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Definitive Oil & Gas Discussion

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2 years 4 months ago #91 by tankumo
Replied by tankumo on topic Definitive Oil & Gas Discussion
Yeah, I saw that article, oil will rebound for sure, but oil will not reign forever, one day electric car will take over, say decades from now.

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2 years 3 months ago #92 by tankumo
Replied by tankumo on topic Definitive Oil & Gas Discussion
Oil bear trap? I am not convinced oil bear market is over, but I may be wrong.

www.cnbc.com/2016/08/10/oil-markets-are-...ay-overdone-rbc.html

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2 years 3 months ago #93 by tankumo
Replied by tankumo on topic Definitive Oil & Gas Discussion
Remember peak oil?

This is a long and good article.

ourfiniteworld.com/2016/08/08/an-updated...-the-peak-oil-story/

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2 years 3 months ago #94 by Pepe le Moko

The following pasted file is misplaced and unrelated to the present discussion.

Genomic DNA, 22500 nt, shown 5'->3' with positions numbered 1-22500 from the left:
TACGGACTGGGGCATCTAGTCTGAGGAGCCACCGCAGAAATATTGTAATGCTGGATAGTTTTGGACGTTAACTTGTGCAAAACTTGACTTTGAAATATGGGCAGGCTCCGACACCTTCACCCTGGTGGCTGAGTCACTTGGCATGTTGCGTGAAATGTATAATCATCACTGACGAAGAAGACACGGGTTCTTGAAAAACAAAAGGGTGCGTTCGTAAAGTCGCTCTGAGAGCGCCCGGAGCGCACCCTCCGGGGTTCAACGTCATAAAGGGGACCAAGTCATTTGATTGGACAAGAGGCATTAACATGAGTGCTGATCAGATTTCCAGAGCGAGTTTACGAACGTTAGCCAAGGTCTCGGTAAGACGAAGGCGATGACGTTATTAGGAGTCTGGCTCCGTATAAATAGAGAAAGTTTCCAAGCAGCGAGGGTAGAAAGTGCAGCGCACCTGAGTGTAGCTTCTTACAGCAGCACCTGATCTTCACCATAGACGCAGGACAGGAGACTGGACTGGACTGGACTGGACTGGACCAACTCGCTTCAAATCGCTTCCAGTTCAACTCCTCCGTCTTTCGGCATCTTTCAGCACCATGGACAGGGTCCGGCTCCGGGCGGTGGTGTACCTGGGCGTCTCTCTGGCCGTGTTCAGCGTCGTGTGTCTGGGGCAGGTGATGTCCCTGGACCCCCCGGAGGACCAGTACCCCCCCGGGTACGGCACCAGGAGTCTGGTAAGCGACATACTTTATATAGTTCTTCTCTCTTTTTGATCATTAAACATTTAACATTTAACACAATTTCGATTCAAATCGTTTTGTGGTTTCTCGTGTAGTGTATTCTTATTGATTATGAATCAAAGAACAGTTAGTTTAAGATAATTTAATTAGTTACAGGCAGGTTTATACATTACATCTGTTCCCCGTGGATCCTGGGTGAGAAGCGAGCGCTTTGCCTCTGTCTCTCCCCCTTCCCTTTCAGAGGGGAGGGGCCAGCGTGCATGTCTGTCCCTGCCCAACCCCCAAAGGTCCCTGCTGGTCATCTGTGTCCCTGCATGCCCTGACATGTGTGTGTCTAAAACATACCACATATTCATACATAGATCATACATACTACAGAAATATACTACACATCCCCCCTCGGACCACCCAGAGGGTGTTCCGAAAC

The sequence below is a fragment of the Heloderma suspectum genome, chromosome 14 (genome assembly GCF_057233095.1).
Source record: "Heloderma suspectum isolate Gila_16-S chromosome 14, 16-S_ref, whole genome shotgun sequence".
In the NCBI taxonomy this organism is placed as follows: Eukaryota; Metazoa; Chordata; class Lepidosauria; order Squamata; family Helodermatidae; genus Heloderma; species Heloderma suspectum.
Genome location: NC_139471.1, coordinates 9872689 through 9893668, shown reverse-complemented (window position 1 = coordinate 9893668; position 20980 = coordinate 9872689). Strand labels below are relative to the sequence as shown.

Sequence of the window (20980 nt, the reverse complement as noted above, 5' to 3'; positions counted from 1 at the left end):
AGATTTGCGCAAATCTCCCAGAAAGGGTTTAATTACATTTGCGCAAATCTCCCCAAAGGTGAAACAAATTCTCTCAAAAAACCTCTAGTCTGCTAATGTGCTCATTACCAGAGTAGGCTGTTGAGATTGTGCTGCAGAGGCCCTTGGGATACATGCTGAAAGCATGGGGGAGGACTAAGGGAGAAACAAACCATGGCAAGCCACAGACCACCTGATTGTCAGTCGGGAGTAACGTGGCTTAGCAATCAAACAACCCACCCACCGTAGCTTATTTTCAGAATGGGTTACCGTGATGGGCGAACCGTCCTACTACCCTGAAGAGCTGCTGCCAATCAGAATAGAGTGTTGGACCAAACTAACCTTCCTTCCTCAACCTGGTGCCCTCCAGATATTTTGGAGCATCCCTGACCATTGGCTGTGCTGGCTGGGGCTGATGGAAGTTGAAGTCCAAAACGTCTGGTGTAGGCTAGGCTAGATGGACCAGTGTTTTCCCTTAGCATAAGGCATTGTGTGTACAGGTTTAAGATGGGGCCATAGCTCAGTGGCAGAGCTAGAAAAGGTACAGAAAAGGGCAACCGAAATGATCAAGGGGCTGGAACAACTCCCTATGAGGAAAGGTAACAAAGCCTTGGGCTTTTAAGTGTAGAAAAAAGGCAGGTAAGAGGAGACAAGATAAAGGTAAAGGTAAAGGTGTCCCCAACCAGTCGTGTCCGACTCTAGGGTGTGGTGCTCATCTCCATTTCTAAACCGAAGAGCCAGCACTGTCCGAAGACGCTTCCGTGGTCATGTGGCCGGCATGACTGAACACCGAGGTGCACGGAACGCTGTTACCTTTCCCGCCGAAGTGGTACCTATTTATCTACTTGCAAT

Replied by Pepe le Moko on topic Definitive Oil & Gas Discussion
You guys seen this?

srsroccoreport.com/the-coming-breakdown-...ost-analysts-missed/

I read a book about Peak Oil by Robert Hirsch. He doesn't care for the concept of Energy Returned on Energy Invested.

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2 years 3 months ago #95 by tankumo
Replied by tankumo on topic Definitive Oil & Gas Discussion
OMG, is this for real? I was hoping for another leg down in oil stocks.

www.resourceinvestor.com/2016/08/22/buy-signal-oil

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2 years 3 months ago #96 by Pepe le Moko
Replied by Pepe le Moko on topic Definitive Oil & Gas Discussion
Revealed: ECB Secretly Hands Cash to Select Corporations
Many of the companies receiving the cash are European subsidiaries of US energy companies.

www.nakedcapitalism.com/2016/08/revealed...ct-corporations.html

World Governments are colluding to keep US oil and gas companies producing at uneconomic levels.

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2 years 2 months ago #97 by tankumo
Replied by tankumo on topic Definitive Oil & Gas Discussion